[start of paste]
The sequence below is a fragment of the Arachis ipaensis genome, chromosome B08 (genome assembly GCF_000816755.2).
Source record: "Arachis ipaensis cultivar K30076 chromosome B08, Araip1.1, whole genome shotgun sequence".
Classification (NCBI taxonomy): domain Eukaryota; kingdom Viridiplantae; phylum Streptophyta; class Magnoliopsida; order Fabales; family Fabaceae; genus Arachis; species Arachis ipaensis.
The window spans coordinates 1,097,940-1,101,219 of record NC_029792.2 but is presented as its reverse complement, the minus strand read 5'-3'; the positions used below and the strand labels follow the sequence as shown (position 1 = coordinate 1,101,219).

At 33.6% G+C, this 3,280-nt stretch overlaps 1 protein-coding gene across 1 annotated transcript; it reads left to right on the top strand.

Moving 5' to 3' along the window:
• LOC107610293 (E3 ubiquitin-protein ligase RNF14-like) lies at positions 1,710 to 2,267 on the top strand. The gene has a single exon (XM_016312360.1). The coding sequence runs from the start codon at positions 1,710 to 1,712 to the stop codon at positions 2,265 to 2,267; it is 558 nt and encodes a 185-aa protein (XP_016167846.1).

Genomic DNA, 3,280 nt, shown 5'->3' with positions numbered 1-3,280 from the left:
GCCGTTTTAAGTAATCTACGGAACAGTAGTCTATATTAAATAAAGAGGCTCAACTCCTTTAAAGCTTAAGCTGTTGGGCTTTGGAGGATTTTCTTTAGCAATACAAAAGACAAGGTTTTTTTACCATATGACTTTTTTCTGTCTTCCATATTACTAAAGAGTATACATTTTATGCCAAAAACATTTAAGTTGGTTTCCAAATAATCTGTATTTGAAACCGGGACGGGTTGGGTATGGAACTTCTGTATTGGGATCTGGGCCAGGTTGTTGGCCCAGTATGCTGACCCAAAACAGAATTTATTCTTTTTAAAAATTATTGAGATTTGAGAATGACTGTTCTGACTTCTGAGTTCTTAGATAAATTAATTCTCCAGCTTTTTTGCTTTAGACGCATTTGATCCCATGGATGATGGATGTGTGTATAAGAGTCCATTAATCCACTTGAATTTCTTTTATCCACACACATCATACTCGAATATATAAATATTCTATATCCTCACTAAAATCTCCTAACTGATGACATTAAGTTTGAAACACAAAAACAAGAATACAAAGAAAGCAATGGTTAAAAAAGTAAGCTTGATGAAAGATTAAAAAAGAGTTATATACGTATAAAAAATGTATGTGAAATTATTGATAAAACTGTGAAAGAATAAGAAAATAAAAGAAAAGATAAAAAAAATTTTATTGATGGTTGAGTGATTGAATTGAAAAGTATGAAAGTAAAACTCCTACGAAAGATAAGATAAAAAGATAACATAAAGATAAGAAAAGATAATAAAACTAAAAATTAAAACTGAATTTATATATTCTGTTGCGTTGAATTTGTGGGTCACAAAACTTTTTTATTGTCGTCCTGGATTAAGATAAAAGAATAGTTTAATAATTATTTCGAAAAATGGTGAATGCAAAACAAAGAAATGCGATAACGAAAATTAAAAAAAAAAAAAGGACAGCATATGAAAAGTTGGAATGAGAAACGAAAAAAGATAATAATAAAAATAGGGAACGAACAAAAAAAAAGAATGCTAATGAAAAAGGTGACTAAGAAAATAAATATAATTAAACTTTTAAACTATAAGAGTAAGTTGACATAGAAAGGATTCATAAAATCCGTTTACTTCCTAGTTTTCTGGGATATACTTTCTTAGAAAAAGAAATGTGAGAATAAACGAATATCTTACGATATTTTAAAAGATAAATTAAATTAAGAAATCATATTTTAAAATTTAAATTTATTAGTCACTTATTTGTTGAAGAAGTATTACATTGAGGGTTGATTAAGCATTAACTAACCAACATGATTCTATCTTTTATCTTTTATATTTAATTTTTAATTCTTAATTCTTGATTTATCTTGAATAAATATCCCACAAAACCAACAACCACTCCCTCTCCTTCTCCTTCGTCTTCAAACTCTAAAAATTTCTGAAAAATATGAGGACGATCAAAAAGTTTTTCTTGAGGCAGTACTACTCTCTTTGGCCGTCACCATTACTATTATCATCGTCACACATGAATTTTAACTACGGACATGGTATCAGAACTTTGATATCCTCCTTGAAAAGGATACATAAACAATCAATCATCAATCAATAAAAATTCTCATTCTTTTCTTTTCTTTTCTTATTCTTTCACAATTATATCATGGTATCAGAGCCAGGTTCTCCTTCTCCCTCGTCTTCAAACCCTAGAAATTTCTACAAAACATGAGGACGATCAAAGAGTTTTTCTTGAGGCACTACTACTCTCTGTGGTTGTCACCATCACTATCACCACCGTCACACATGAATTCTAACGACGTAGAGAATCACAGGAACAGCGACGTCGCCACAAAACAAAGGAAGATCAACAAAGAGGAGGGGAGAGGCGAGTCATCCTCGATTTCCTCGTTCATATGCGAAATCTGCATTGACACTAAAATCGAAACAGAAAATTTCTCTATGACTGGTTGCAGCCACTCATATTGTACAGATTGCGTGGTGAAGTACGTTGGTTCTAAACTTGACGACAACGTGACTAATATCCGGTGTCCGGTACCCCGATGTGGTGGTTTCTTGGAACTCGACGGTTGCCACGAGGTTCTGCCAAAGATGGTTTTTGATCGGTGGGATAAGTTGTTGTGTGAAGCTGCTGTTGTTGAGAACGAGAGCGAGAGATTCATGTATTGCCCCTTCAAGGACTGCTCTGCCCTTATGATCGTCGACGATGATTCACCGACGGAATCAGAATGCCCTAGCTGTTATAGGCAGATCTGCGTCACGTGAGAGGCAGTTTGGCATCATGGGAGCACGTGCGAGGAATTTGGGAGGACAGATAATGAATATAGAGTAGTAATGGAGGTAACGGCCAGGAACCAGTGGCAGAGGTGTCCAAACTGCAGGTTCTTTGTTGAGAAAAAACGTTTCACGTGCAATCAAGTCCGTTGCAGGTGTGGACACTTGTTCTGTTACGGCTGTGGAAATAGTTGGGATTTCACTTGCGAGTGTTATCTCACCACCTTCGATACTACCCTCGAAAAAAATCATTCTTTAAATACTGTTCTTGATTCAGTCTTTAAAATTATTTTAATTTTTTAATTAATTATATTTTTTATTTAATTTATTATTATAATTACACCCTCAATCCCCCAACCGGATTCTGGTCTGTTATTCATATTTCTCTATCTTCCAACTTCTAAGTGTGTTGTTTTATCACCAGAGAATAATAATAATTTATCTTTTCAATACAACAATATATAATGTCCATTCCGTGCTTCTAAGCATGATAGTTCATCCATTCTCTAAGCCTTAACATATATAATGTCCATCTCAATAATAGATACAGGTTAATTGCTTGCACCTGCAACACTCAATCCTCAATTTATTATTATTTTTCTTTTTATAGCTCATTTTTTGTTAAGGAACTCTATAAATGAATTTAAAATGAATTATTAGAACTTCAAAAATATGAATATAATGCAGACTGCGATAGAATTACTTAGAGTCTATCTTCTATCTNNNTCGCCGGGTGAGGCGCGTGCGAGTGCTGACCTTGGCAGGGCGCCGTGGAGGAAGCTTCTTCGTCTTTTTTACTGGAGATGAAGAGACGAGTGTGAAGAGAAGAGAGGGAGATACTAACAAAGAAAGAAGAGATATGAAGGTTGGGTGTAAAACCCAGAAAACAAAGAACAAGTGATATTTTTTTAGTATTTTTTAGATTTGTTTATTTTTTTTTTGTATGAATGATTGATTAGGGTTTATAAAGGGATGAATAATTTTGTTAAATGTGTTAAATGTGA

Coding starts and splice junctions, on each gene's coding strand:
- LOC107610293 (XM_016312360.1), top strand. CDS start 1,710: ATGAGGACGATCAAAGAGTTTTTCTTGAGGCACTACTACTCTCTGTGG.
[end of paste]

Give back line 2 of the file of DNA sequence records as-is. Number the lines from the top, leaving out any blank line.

Source record: "Arachis ipaensis cultivar K30076 chromosome B08, Araip1.1, whole genome shotgun sequence".